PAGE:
Everybody needs a cast iron skillet!

Care and Maintenance

First, Do No Harm...

A less is more approach to daily cleaning and maintenance is best. Use the least aggressive method that gets the job done. Only escalate to a more aggressive approach when necessary.

[Less aggressive]
  1. Wipe the cookware clean using a damp-dry dish towel or paper towel. Dry it thoroughly afterwards. A lot of people heat a skillet on the stove top or in the oven to make sure it is 100% dry. If you do that, use low to medium-low heat. High heat can cause the iron to expand unevenly, increasing the chance of cracking the cookware.
  2. Boil water in the cookware to loosen stuck on food particles; gently scrap with a spatula to break the food particles loose. Afterwards wipe with a clean towel and thoroughly dry the cookware.
  3. Clean the cookware using hot soapy water and a soft cloth, sponge, or brush. Rinse and dry. Lodge has a video of this.
  4. Americas Test Kitchen recommends heat some oil in the pan and use a cup of salt and paper towels to scour the pan.
  5. Use hot soapy water and a stainless steel scrubbie to clean the surface. Apply the least amount of force possible. Abrasive scrubbing will damage the seasoning. Do not use green plastic scrubbies as they have embedded compounds that can damage the seasoning. Thoroughly dry after cleaning.
[More aggressive]

After the cookware is clean and dry you might choose to apply a drop or two of cooking oil, spread it evenly across the surface, and then wipe off as much as possible using a dry cloth. Your pan should end up perfectly dry to the touch, not sticky or tacky.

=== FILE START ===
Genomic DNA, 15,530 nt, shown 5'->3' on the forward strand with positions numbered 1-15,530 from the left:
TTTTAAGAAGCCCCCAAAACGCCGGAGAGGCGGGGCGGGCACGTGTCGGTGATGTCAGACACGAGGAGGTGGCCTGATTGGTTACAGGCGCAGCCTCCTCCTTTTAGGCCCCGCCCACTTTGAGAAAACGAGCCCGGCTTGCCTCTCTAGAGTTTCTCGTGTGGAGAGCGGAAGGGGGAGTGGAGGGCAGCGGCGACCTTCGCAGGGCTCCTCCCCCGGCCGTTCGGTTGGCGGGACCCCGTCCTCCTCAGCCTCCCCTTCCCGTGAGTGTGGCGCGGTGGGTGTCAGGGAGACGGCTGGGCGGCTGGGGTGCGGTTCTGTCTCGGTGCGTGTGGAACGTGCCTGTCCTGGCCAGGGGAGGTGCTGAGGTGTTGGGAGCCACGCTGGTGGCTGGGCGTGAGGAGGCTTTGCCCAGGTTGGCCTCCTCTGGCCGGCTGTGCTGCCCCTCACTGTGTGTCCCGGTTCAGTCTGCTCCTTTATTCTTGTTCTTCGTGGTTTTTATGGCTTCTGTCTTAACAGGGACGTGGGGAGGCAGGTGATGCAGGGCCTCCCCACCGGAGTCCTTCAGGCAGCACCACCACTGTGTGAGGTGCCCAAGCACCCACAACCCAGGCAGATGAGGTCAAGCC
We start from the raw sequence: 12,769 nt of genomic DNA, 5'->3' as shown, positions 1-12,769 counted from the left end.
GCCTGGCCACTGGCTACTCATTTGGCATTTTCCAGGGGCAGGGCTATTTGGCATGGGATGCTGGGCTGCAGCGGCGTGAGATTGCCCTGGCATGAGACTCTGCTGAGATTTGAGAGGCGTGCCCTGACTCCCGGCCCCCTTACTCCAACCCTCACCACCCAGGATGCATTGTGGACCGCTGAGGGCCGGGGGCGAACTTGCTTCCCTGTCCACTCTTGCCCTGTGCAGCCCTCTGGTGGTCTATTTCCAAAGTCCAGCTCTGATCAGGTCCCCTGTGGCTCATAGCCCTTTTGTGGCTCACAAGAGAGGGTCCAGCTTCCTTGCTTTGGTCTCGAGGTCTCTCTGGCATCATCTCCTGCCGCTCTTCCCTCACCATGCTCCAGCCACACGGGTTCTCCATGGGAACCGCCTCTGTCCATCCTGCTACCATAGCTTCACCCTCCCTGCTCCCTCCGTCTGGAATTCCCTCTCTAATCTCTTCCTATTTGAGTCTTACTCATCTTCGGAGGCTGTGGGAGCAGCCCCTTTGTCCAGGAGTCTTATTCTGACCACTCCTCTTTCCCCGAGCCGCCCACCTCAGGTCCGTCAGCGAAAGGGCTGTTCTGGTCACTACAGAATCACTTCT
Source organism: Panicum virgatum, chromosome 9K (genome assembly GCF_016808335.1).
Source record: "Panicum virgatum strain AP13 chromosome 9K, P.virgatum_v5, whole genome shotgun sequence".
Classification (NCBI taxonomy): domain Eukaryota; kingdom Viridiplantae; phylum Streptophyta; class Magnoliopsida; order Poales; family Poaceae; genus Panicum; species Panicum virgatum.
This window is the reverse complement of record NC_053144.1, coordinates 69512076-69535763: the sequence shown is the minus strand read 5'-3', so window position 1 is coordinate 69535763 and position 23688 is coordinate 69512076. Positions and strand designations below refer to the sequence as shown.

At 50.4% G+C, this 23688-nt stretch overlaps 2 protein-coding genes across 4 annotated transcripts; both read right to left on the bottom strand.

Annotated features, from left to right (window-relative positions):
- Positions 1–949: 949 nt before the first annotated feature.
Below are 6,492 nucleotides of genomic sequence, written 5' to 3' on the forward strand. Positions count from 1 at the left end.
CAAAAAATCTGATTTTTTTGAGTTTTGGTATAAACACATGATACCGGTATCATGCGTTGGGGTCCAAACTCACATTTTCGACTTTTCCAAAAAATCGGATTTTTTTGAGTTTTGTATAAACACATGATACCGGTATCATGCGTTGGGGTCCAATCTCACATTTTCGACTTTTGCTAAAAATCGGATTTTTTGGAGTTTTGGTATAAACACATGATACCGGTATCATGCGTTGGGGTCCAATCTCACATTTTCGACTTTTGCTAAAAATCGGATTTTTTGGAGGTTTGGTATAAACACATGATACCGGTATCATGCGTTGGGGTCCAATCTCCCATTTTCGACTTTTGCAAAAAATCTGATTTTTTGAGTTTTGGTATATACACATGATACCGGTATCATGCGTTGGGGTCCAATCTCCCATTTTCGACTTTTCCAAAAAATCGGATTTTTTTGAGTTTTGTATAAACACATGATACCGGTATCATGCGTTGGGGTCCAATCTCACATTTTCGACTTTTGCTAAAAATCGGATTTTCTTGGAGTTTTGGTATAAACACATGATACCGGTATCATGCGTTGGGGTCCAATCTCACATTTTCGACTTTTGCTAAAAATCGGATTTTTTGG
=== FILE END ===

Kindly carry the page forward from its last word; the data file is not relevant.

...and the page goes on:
• Abrasive scrubbing tools
    • Green plastic scrubbies
    • Copper scrubbies
    • Steel wool, SOS pads, or Brillo pads
  • Prolonged contact with water.
    • Do not 'soak' your cast iron cookware. Dry it immediately after contact with water.

Let the seasoning build slowly, over years of use.

It is tempting to leave a thick coat of oil on your cookware. Don't do it. It is okay to apply a thin coat of oil after the cookware is clean, but use a clean cloth and wipe off as much of that oil as you can. Your cookware should feel dry to the touch - not sticky.

Below is an abbreviated set of illustrations used for cleaning up after cooking an pineapple upside down cake.

Fruit, nuts, sugar, and butter are cooked in a cast iron skillet on the stovetop. Batter is added and the skillet is baked in the oven until done.

Carefully lift the skillet off of the cake.

The skillet has some gooey residue that should be cleaned right away.

Cleaning the skillet starts with heating water in it.

Heat water in the skillet. Gently scrape the sides and bottom of the skillet with a spatula. I used a metal spatula here, but wood is a safer material. Use a light motion that does not abrade the seasoning.

Finish cleaning by hand with a cloth and (if necessary) soapy water - no abrasive pads. Lightly coat with oil.

Pour the water off. If necessary scrub lightly with a non-abrasive cloth and a bit of soap. Rinse, dry the skillet by hand, then heat on the stovetop until all moisture is gone. Lightly coat with vegetable oil, then wipe off as much of that oil as possible.